St Heliers Church Community

Haere mai, Welcome

안녕하세요, 你好, salaam, welkom, willkommen, Здравей, hola

He whanau kotahi tātou i roto i te Karaiti. In Christ, we are one family. From the littlest to the greatest, the old and the young, every gender, culture, ethnicity, and orientation: all are welcome here.

We seek to be a thriving and diverse Christian community, reaching out and welcoming in, blessing God in prayer and worship and sharing in God's blessing of the world through loving service.


Services of Worship Sundays 10am

Our Sunday gatherings

Scripture guides our worship and our life together, cultivating our imagination of God's coming kingdom and helping us to follow the way of Jesus. We seek to be biblically faithful as well as open and inquisitive as the Spirit speaks to us ever anew.

We gather every week on Sunday morning for a service of worship followed by fellowship together over morning tea. Come as you are. No need to dress up. Our services have an informal feel with a simple, dignified flow, consisting of prayer, singing hymns and psalms together, and reflecting on scripture. The music is a mix of traditional, contemporary, contemplative, and homegrown. Services last about an hour.

Celebrating Holy Communion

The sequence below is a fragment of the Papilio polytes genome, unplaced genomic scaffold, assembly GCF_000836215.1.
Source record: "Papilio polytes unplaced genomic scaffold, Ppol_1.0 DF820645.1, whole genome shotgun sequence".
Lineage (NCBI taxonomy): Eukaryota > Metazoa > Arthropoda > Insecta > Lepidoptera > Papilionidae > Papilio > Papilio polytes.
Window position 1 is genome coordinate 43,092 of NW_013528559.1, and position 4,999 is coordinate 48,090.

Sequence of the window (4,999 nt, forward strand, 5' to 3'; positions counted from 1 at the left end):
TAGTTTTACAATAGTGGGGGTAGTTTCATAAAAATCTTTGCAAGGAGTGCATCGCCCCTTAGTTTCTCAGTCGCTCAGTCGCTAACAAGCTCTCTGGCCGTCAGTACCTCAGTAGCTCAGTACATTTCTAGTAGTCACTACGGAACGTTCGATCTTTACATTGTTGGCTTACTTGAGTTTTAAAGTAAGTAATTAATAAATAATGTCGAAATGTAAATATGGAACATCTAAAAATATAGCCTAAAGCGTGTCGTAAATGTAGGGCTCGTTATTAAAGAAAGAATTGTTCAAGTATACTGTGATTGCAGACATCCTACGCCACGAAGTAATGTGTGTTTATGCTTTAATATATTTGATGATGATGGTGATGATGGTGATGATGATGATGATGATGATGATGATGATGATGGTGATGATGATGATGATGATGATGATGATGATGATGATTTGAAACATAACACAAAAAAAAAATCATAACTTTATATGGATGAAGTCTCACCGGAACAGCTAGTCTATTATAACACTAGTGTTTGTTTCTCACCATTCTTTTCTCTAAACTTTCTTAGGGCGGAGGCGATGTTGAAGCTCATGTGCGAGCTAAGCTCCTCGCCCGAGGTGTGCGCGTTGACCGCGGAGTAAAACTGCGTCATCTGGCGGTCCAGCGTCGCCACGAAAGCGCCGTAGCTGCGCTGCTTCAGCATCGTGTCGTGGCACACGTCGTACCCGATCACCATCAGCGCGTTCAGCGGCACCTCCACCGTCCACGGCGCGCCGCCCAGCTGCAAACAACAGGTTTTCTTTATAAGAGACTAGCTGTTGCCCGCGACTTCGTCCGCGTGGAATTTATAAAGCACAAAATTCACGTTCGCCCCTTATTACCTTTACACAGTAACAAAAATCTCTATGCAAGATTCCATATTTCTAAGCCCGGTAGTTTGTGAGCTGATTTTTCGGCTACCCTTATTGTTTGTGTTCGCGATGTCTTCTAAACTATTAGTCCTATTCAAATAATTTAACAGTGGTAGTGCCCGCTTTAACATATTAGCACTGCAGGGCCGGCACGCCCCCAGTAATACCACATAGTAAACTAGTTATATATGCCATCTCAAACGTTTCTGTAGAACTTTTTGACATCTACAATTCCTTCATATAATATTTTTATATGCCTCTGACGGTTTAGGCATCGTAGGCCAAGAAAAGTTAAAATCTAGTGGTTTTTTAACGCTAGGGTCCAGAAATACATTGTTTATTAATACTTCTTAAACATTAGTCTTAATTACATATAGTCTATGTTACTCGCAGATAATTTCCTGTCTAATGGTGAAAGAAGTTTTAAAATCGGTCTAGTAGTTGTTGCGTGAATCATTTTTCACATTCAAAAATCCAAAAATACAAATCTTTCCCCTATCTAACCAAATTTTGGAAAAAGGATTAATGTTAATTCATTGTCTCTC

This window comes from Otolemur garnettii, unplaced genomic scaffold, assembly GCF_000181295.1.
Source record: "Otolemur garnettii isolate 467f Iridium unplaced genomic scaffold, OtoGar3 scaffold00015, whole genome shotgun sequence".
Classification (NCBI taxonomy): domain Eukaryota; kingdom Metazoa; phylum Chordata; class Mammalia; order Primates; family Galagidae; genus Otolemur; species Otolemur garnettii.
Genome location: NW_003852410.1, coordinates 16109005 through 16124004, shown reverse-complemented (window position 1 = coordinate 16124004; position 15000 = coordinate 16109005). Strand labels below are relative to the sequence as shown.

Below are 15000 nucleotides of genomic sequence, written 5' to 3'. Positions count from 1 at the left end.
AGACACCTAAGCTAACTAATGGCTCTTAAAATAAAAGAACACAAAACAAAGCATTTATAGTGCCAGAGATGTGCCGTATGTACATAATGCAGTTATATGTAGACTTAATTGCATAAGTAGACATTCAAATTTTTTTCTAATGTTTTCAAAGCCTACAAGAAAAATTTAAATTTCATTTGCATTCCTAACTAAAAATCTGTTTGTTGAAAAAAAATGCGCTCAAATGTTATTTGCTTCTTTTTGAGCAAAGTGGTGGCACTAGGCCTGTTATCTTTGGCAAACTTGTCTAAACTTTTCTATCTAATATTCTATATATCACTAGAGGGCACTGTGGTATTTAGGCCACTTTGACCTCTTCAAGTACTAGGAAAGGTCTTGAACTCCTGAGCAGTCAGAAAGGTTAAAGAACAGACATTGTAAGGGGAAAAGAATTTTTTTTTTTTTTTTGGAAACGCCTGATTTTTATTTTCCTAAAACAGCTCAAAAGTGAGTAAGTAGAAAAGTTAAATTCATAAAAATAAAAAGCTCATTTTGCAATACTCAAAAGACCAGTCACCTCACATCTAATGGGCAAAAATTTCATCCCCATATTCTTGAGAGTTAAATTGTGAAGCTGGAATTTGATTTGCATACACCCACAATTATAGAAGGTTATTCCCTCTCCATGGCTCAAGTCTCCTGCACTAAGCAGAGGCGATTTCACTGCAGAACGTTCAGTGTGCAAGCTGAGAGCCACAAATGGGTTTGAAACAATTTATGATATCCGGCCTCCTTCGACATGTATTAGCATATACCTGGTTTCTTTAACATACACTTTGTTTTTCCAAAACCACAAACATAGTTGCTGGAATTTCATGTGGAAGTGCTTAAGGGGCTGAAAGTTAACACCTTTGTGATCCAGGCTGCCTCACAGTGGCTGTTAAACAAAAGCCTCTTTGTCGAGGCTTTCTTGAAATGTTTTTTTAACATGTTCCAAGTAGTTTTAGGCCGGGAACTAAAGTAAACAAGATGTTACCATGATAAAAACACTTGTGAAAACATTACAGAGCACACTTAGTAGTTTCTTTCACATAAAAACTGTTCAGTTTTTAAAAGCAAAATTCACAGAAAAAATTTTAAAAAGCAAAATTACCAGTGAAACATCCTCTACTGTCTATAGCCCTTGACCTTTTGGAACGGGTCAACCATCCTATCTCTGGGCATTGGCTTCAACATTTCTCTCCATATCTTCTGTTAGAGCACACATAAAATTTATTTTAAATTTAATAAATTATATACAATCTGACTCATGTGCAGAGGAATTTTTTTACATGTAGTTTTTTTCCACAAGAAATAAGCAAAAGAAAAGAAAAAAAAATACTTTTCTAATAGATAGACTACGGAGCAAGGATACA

We celebrate Holy Communion four times a year on the second Sunday of March, June, September and December.

Children and families

We welcome people of all ages and stages. That means children are allowed to be themselves, being inquisitive, making noise, and participating in whatever is going on!

Every week there is an address for children and an activity relating to the theme.

Tune in online

All our services of worship are streamed online. You can watch them live or browse past services on our livestream Facebook page.

Retirement village services

We offer a fortnightly service of worship at St Andrew's Village and Grace Joel Retirement Village. On alternating weeks, St Philips Anglican Church conduct worship. All welcome.

St. Andrew's Thursday 1pm

Grace Joel Thursday 2pm

Baptism and dedication

If you are interested in getting baptised or having your child baptised, please contact our minister, Jordan, at

He would love to meet you and talk further about is involved in baptism and the promises that are made.

Because baptism is about being welcomed into the body of Christ, the family of the church, it is a public act that takes place in a regular service of worship, usually during a Sunday morning service.